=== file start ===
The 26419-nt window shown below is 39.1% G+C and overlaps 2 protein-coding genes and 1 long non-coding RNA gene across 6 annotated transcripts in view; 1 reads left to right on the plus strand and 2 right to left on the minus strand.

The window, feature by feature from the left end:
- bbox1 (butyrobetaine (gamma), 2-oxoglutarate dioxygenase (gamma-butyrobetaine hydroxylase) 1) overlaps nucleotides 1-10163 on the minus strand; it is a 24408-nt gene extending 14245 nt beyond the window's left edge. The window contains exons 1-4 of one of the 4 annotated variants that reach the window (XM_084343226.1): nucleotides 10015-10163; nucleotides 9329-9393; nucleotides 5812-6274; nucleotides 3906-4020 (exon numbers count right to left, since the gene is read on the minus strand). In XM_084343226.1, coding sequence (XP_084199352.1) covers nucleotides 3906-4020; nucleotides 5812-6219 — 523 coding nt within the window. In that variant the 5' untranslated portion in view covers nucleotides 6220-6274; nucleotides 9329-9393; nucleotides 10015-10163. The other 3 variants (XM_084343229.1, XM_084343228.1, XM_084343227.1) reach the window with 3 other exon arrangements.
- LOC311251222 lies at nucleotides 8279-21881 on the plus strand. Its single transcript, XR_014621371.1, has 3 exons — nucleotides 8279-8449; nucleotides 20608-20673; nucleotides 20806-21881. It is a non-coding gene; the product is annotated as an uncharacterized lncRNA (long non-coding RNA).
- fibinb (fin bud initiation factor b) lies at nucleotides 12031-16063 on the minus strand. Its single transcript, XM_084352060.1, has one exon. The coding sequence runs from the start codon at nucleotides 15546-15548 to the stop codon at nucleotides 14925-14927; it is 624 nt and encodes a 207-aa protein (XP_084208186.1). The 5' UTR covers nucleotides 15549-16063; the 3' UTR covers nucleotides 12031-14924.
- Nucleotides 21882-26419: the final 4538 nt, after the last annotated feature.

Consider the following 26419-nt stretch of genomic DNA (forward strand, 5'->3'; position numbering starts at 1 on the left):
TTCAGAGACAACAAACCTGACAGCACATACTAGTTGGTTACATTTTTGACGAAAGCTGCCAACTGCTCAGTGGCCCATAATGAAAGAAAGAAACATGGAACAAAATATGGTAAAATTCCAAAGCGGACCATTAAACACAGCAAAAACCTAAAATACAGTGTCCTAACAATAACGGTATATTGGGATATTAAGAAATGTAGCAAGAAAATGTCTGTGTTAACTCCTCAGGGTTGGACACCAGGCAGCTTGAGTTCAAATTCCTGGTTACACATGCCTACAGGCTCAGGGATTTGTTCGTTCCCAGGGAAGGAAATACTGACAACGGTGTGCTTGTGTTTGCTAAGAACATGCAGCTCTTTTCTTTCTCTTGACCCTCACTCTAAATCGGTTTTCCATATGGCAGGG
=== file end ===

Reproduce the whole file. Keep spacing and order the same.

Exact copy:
The 26419-nt window shown below is 39.1% G+C and overlaps 2 protein-coding genes and 1 long non-coding RNA gene across 6 annotated transcripts in view; 1 reads left to right on the plus strand and 2 right to left on the minus strand.

The window, feature by feature from the left end:
- bbox1 (butyrobetaine (gamma), 2-oxoglutarate dioxygenase (gamma-butyrobetaine hydroxylase) 1) overlaps nucleotides 1-10163 on the minus strand; it is a 24408-nt gene extending 14245 nt beyond the window's left edge. The window contains exons 1-4 of one of the 4 annotated variants that reach the window (XM_084343226.1): nucleotides 10015-10163; nucleotides 9329-9393; nucleotides 5812-6274; nucleotides 3906-4020 (exon numbers count right to left, since the gene is read on the minus strand). In XM_084343226.1, coding sequence (XP_084199352.1) covers nucleotides 3906-4020; nucleotides 5812-6219 — 523 coding nt within the window. In that variant the 5' untranslated portion in view covers nucleotides 6220-6274; nucleotides 9329-9393; nucleotides 10015-10163. The other 3 variants (XM_084343229.1, XM_084343228.1, XM_084343227.1) reach the window with 3 other exon arrangements.
- LOC311251222 lies at nucleotides 8279-21881 on the plus strand. Its single transcript, XR_014621371.1, has 3 exons — nucleotides 8279-8449; nucleotides 20608-20673; nucleotides 20806-21881. It is a non-coding gene; the product is annotated as an uncharacterized lncRNA (long non-coding RNA).
- fibinb (fin bud initiation factor b) lies at nucleotides 12031-16063 on the minus strand. Its single transcript, XM_084352060.1, has one exon. The coding sequence runs from the start codon at nucleotides 15546-15548 to the stop codon at nucleotides 14925-14927; it is 624 nt and encodes a 207-aa protein (XP_084208186.1). The 5' UTR covers nucleotides 15549-16063; the 3' UTR covers nucleotides 12031-14924.
- Nucleotides 21882-26419: the final 4538 nt, after the last annotated feature.

Consider the following 26419-nt stretch of genomic DNA (forward strand, 5'->3'; position numbering starts at 1 on the left):
TTCAGAGACAACAAACCTGACAGCACATACTAGTTGGTTACATTTTTGACGAAAGCTGCCAACTGCTCAGTGGCCCATAATGAAAGAAAGAAACATGGAACAAAATATGGTAAAATTCCAAAGCGGACCATTAAACACAGCAAAAACCTAAAATACAGTGTCCTAACAATAACGGTATATTGGGATATTAAGAAATGTAGCAAGAAAATGTCTGTGTTAACTCCTCAGGGTTGGACACCAGGCAGCTTGAGTTCAAATTCCTGGTTACACATGCCTACAGGCTCAGGGATTTGTTCGTTCCCAGGGAAGGAAATACTGACAACGGTGTGCTTGTGTTTGCTAAGAACATGCAGCTCTTTTCTTTCTCTTGACCCTCACTCTAAATCGGTTTTCCATATGGCAGGG